Whoever said a star can’t carry an entire film clearly never met Rachel McAdams. No matter how subtly the Canadian actress projects her performance, or how low-key a movie she might be in, we are acutely aware that a Star is being born, capital S and all.

“Morning Glory”

At Quality 16 and Rave

Dazy and dimpled, bangs askew and voice all a-patter, McAdams is Becky Fuller, a senior producer for the network news show “Good Morning, New Jersey.” Devoted heart and soul to her job, Becky sleeps at six o’clock and rises at one, never lifting her eyes from her BlackBerry to give a guy a second glance. We open in on a date: She’s charming, he’s cute, they seem to hit it off. Then, disaster: Her phone ring-rings. “I have to get this,” she says, with a megawatt smile and a light bang of the forehead. He mouths, “Check, please.” The date ends, she goes to sleep and life goes on.

It’s all sunny skies and candy-hued cheer from here on out — that is, until poor Becky gets fired. Fast-forward past a few desperate job searches, and she manages to land a position as a television programmer for the last-place morning show “Daybreak.”

The complications are admittedly slim enough to fit into a manila envelope, and those that exist don’t exactly scream unpredictability (co-host trouble, man trouble, ratings trouble). It’s true that the film is no “Network” — in fact, it’s not even the modern day equivalent of “Broadcast News,” but who cares?

“Morning Glory” is pure formula, and it knows it. It’s a Pepto Bismol-filled container of plot holes and good cheer, riding almost entirely on charm. Specifically, McAdams’s charm, and that’s a charm that warms and bubbles over like a glass of fizzy champagne. Somehow, that turns out to be enough.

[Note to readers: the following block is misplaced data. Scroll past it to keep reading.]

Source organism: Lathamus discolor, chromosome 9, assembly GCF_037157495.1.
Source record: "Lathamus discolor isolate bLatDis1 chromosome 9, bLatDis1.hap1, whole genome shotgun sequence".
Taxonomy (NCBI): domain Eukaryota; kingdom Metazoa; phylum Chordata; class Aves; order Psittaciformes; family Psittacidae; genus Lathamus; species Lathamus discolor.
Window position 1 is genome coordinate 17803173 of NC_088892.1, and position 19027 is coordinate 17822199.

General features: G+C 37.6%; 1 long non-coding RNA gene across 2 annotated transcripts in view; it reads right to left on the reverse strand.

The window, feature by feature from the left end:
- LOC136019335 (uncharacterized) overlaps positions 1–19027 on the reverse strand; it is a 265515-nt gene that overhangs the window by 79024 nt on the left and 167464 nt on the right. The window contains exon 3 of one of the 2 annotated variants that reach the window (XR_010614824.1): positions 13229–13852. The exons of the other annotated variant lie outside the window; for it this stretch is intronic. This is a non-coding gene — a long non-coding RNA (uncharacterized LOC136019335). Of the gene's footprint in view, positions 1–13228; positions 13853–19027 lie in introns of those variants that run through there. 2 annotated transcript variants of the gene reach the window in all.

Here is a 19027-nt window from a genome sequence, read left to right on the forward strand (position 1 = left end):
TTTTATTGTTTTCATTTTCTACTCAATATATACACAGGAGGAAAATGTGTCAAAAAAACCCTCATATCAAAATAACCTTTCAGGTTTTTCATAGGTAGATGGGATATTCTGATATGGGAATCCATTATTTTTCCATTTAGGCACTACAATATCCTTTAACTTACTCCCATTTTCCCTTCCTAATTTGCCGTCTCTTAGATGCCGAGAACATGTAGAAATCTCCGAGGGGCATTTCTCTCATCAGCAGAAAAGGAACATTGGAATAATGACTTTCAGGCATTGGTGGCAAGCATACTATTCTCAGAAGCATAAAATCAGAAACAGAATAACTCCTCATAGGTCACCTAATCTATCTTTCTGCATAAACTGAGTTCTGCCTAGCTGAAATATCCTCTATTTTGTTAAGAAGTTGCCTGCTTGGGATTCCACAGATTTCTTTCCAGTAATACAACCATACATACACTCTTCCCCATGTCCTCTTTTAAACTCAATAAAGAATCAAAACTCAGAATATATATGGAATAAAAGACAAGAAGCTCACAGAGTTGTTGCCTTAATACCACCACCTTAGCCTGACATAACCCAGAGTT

Effervescent and incandescent, McAdams giggles with the spunky energy and screwball syrup of a young Carole Lombard. In her short reign at Hollywood, McAdams done it all — Mean Girl, Nicholas Sparks heroine, scary-ass pen stabber in “Red Eye” and her performance in “Morning Glory” feels like a sublime homage to the Golden Age of Hollywood screen queens. Never too grating or saccharine sweet, it’s a genuine pleasure to watch Becky reclaim the show and get the guy, chiseled Ivy Leaguer crew stud Patrick Wilson (“Watchmen”).

McAdams gives the entire film a vivacious energy, a frenetic exuberance that carries and chugs through the trite plot developments with consummate élan. True, the animosity between the two co-hosts, played by Diane Keaton (“Something’s Gotta Give”) and Harrison Ford (“Indiana Jones”) is a bit too gruff and tough around the edges. True, no human being could realistically turn around network ratings with such expediency. No matter — down it swirls through the formula machine, unscathed.

“Morning Glory” is a tiny wisp of a movie — just a puff of air, and it’ll dematerialize into the ether of inconsequentiality. But like the after-dinner mint that you pop into your mouth at the conclusion of a date, that’s what it’s there for — easily dissolvable, endlessly refreshing.

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